Amsterdam wasn’t built in a day - lessons for Galway from Dutch bike culture

Adrian Palm, Dutch ambassador.

Adrian Palm, Dutch ambassador.

The Dutch Ambassador to Ireland will be one of the guest speakers at a lunchtime webinar on Thursday from 1pm to 2pm organised by Galway Cycling Campaign.

Speaking in advance of the webinar, His Excellency, Adriaan Palm, Ambassador at The Netherlands Embassy to Ireland said that the Netherlands has more bikes than people, yet it was not always this way.

Ambassador Palm advises Galway businesses of the benefit of being more cycle friendly.

“Cycling improves our air quality and physical health but also improves the attractiveness and accessibility of our cities, villages and towns and encourages people to spend more time there. There is substantial evidence that improved cycling infrastructure increases local footfall and makes cities more attractive and livable,” said the Ambassador.

As more people are living their lives more locally due to the Covid-19 pandemic, and more people are switching to cycling as per government advice, the Ambassador points out that there is opportunity for retailers and local businesses to support local customers and communities by providing quality and accessible bike parking.

“The recent surge in cycling in Ireland should be capitalised on as an excellent opportunity for businesses and the cycling community to work together for their mutual benefit. Bike parking at your shop door might actually create a boost in sales and employment,” he said.

The Ambassador advises Galway businesses to ensure that bike parking is accessible and sheltered.

“People cycling have a few key requirements: they want to be able to cycle quickly and safely, and they want to be able to park their bike close to their destination, and somewhere dry if possible. The good news is that parking for people cycling only requires a fraction of the space as for cars. If those basic requirements are met, you’ll see more customers, more frequently. Simply put: with safe and attractive bicycle parking, as an entrepreneur you are creating more options for your customer to visit, and thus increase your sales.”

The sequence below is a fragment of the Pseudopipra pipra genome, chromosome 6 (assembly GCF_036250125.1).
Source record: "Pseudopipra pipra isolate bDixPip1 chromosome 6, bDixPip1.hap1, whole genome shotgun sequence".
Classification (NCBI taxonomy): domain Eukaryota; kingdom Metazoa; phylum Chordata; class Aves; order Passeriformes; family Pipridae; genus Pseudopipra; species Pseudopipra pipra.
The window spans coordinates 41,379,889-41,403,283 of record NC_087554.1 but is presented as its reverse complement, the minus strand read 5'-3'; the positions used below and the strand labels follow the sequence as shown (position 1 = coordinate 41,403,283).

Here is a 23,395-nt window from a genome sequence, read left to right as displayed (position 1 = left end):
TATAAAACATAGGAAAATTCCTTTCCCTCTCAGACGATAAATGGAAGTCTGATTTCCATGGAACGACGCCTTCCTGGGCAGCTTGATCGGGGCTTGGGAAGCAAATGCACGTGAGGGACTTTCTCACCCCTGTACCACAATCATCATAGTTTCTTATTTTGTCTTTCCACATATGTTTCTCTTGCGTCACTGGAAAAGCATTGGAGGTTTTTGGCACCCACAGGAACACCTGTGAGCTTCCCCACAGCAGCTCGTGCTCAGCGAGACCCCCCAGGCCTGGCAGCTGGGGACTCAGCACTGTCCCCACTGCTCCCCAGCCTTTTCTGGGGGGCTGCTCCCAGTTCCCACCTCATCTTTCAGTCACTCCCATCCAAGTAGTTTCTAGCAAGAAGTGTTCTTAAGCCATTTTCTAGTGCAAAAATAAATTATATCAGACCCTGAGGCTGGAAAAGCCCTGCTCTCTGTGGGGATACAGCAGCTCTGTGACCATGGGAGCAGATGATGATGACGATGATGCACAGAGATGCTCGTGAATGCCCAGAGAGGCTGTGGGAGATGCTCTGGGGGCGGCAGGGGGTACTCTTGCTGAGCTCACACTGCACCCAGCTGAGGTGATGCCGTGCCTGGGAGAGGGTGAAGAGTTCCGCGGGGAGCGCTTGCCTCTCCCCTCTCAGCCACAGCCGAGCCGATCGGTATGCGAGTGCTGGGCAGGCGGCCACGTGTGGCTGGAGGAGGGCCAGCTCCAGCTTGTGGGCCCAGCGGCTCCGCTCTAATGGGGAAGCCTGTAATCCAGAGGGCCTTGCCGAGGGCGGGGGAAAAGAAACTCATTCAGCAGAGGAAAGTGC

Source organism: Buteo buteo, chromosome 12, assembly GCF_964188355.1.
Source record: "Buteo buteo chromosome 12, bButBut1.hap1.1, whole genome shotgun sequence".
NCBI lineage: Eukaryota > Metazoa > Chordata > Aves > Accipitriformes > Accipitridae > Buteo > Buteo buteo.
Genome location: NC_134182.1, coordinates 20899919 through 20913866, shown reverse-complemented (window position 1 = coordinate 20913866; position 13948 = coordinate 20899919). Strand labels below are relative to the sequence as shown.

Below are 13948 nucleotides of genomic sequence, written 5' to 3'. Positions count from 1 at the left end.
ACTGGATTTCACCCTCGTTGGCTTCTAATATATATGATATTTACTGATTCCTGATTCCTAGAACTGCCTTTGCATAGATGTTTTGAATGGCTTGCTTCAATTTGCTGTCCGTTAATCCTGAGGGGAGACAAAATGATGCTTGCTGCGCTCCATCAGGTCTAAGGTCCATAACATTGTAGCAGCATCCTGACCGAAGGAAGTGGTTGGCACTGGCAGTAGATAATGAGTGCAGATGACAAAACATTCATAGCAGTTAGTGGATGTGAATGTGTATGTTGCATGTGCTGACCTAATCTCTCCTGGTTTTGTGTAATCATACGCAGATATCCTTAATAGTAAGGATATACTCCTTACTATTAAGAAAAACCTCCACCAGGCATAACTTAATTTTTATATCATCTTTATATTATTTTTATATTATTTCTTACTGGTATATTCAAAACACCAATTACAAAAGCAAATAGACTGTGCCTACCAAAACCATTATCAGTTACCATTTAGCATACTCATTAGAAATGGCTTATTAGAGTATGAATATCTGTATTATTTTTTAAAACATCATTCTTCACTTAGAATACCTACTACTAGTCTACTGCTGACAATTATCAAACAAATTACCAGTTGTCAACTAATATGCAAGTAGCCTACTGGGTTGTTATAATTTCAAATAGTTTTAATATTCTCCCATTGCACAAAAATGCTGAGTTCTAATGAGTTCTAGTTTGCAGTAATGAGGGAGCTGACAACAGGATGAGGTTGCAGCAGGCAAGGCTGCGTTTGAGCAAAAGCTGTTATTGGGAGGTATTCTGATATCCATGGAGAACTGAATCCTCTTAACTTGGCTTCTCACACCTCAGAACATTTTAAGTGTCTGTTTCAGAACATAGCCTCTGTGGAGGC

He warned that people have to realise there is no "one size fits all".

“So you have to measure, experiment and adapt to local circumstances, and have all stakeholders involved. For example you can use moveable bicycle parking decks, and install in one car parking space, just test to see whether that works and reduces traffic bottle necks.”

The Ambassador concluded on a hopeful note.

“I’ve seen it being used in my home town in the Netherlands, and I’m sure it can be used here in Ireland too.”

Richard Guiney, CEO of Dublin Town, will join Ambassador Palm for the lunchtime webinar on Bike Parking and the Bottom Line.

The final two guest speakers are Chris Bruntlett from the Dutch Cycling Embassy and co-author of the book, “Building the Cycling City: The Dutch Blueprint for Urban Vitality”, and Clodagh Colleran from the Development Studies Association of Ireland at Trinity College Dublin.

To register for free, visit www.GalwayCycling.org

 

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